The social organization of Neanderthal populations is not well understood. The latest research suggests that in Siberia at least, Neanderthals lived in groups of 10 to 20 people – similar to today’s mountain gorillas, which are an endangered species.
The study was led by a global team of scientists, including Svante Paabo, a Swedish geneticist who won the Nobel Prize in Medicine this month for his work mapping our genetic links to Neanderthals.
Nobel Prize awarded to Swedish scientist who deciphered Neanderthal genome
Unlike many archaeological sites, which contain fossils accumulated over long periods of time, genetic studies of 11 Neanderthals found in Chagyrskaya Cave – in the Altai Mountains near the Russian border with Kazakhstan, Mongolia and China – showed that many of them were close relatives, suggesting they all lived around the same time.
“Chagyrskaya Cave is basically a moment in time 54,000 years ago when this community lived and died in this cave,” said Richard G. Roberts, a researcher at Australia’s University of Wollongong and one study co-authors. a meeting.
“Most archaeological sites, things build up slowly and tend to get chewed up by hyenas or something,” he said. “You don’t really get material-filled sites. It was filled with bones, Neanderthal bones, animal bones, artifacts. It’s a moment, literally frozen in time.
Scientists used DNA extracted from fossils found in Chagyrskaya Cave and two other Neanderthals found in a nearby cave to map relationships between individuals and search for clues to their way of life.
Chagyrskaya Cave is perched on a hill, overlooking a floodplain where herds of bison and other animals likely once grazed, Roberts said. Researchers found stone tools and bison bones buried in the cave alongside the remains.
Genetic data obtained from teeth and bone fragments showed that the individuals included a father and daughter, as well as a pair of second-degree relatives, possibly an aunt or uncle, niece or nephew, Roberts said. The father’s mitochondrial DNA – a set of genes passed from mothers to their children – was also similar to that of two of the other cave males, he said, indicating they likely had a common maternal ancestor.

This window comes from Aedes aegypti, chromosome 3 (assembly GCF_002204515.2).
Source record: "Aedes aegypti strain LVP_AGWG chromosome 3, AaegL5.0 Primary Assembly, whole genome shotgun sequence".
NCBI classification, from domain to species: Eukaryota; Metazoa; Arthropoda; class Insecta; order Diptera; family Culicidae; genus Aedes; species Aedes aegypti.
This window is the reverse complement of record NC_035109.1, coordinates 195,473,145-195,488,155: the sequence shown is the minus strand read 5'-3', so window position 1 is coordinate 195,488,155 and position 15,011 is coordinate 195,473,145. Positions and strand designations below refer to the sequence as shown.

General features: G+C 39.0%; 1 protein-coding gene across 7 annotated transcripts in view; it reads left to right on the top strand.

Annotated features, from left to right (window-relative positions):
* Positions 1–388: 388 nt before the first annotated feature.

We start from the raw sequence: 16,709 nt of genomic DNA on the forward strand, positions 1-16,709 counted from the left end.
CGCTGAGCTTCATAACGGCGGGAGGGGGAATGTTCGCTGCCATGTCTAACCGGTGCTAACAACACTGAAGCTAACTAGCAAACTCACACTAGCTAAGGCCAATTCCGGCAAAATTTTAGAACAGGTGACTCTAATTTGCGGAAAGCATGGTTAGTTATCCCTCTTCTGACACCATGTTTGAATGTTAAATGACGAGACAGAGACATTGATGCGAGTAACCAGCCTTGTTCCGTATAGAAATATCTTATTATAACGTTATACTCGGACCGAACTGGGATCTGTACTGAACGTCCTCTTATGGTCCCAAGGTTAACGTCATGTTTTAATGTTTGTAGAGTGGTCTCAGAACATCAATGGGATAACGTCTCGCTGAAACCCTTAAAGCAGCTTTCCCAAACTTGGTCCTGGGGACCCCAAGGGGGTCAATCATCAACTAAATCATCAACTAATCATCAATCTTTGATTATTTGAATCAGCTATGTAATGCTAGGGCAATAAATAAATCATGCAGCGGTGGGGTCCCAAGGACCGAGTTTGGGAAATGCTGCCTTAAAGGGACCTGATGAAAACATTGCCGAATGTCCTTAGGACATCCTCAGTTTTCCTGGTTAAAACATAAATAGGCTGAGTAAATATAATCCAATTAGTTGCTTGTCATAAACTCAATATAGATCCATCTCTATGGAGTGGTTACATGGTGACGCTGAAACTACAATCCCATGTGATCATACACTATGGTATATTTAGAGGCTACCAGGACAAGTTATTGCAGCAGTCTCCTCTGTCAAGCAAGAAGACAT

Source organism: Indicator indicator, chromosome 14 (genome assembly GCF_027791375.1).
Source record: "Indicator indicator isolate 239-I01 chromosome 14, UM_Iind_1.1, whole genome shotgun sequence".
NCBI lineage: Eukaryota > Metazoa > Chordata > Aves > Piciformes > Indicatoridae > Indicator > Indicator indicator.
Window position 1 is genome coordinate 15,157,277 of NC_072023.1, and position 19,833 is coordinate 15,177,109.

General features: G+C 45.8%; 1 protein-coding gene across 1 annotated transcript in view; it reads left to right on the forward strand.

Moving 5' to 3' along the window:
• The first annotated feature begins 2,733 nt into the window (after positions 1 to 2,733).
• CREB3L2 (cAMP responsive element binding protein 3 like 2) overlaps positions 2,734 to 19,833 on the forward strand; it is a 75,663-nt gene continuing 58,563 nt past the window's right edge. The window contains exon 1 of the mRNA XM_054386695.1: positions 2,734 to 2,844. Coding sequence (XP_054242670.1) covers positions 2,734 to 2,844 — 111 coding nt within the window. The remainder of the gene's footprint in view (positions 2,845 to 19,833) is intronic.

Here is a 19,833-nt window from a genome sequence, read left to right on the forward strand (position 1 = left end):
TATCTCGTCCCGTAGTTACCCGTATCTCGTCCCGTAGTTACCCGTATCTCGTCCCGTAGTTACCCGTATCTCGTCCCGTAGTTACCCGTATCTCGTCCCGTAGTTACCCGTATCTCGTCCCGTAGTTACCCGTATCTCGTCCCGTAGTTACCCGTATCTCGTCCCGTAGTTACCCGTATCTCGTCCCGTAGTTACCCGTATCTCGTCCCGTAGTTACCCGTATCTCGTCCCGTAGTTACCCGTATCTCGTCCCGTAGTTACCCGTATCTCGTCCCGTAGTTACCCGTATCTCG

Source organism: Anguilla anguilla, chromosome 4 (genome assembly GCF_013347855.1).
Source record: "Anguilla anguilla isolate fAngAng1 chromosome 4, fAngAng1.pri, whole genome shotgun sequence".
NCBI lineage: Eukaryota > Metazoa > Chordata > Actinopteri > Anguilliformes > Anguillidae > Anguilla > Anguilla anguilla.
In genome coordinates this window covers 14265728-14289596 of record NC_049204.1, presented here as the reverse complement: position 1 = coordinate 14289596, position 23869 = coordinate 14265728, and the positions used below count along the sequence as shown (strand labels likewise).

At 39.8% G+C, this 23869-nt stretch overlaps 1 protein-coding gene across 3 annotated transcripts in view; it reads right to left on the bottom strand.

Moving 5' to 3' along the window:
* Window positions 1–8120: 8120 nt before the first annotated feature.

“They’re so intertwined, it’s like a clan really lives in this cave,” he said. “The idea that they could last for generations and generations seems unlikely. I think they probably all died very close in time. Maybe it was just a horrible storm. They’re in Siberia, after everything.
The study also found that the genetic diversity of Y chromosomes (which are only passed down through the male line) was much lower than that of mitochondrial DNA in individuals, which the authors say suggests that females in Neanderthals were more likely to migrate than males. This pattern is also seen in many human societies, where women marry and move in with their husband’s family before having children.
Previous work by Paabo, the Swedish geneticist, showed that Neanderthals mixed with prehistoric humans after migrating out of Africa, and remnants of these interactions live on in the genomes of many people today. During the pandemic, he discovered that a genetic risk factor associated with severe cases of covid-19 was transmitted by Neanderthals, carried by about half of people in South Asia and about 1 in 6 people in Europe.
The authors state that the sample size of the latest study is small and may not be representative of the social life of the entire Neanderthal population.
“If only we could replicate [the study] in a few other places, then we would really have an idea of how Neanderthals lived their lives, maybe an indication of why they died out and we didn’t,” said Roberts, the Australian university. “We are so similar. So why are we the only ones left on the planet?”
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